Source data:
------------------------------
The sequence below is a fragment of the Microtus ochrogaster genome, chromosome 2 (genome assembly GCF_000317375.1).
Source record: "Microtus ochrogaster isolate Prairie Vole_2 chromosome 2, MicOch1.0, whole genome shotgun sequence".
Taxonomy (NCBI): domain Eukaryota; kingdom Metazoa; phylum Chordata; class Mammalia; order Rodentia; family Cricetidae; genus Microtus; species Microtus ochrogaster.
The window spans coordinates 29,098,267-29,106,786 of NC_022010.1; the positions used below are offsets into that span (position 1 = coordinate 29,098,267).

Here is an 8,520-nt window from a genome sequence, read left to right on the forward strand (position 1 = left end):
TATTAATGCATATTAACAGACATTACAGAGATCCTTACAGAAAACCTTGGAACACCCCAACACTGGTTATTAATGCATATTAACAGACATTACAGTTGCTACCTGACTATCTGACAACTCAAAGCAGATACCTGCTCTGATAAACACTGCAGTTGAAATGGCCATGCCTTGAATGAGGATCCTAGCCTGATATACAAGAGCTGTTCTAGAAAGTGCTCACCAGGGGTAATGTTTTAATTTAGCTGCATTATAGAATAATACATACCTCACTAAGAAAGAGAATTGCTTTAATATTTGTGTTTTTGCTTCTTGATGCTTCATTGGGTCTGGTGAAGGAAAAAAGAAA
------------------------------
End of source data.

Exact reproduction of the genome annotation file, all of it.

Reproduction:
The sequence below is a fragment of the Microtus ochrogaster genome, chromosome 2 (genome assembly GCF_000317375.1).
Source record: "Microtus ochrogaster isolate Prairie Vole_2 chromosome 2, MicOch1.0, whole genome shotgun sequence".
Taxonomy (NCBI): domain Eukaryota; kingdom Metazoa; phylum Chordata; class Mammalia; order Rodentia; family Cricetidae; genus Microtus; species Microtus ochrogaster.
The window spans coordinates 29,098,267-29,106,786 of NC_022010.1; the positions used below are offsets into that span (position 1 = coordinate 29,098,267).

Here is an 8,520-nt window from a genome sequence, read left to right on the forward strand (position 1 = left end):
TATTAATGCATATTAACAGACATTACAGAGATCCTTACAGAAAACCTTGGAACACCCCAACACTGGTTATTAATGCATATTAACAGACATTACAGTTGCTACCTGACTATCTGACAACTCAAAGCAGATACCTGCTCTGATAAACACTGCAGTTGAAATGGCCATGCCTTGAATGAGGATCCTAGCCTGATATACAAGAGCTGTTCTAGAAAGTGCTCACCAGGGGTAATGTTTTAATTTAGCTGCATTATAGAATAATACATACCTCACTAAGAAAGAGAATTGCTTTAATATTTGTGTTTTTGCTTCTTGATGCTTCATTGGGTCTGGTGAAGGAAAAAAGAAA